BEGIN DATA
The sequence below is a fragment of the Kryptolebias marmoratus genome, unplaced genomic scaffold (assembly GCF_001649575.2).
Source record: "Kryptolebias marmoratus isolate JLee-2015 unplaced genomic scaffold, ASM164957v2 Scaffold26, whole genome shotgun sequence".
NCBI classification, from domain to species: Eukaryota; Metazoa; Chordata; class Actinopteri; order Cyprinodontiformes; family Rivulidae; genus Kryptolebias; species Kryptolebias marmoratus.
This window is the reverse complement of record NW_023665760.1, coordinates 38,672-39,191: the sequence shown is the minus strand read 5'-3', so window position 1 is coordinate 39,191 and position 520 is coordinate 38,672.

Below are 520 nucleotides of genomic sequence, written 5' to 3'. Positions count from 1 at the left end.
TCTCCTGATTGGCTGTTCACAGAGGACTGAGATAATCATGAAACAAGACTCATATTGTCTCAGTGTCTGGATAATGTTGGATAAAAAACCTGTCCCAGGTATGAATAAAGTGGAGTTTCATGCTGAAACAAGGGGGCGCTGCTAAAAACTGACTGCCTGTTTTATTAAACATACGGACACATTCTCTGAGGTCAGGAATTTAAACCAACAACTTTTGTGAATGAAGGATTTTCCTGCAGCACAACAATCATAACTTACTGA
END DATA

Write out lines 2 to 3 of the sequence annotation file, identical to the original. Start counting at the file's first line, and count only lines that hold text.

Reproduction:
Source record: "Kryptolebias marmoratus isolate JLee-2015 unplaced genomic scaffold, ASM164957v2 Scaffold26, whole genome shotgun sequence".
NCBI classification, from domain to species: Eukaryota; Metazoa; Chordata; class Actinopteri; order Cyprinodontiformes; family Rivulidae; genus Kryptolebias; species Kryptolebias marmoratus.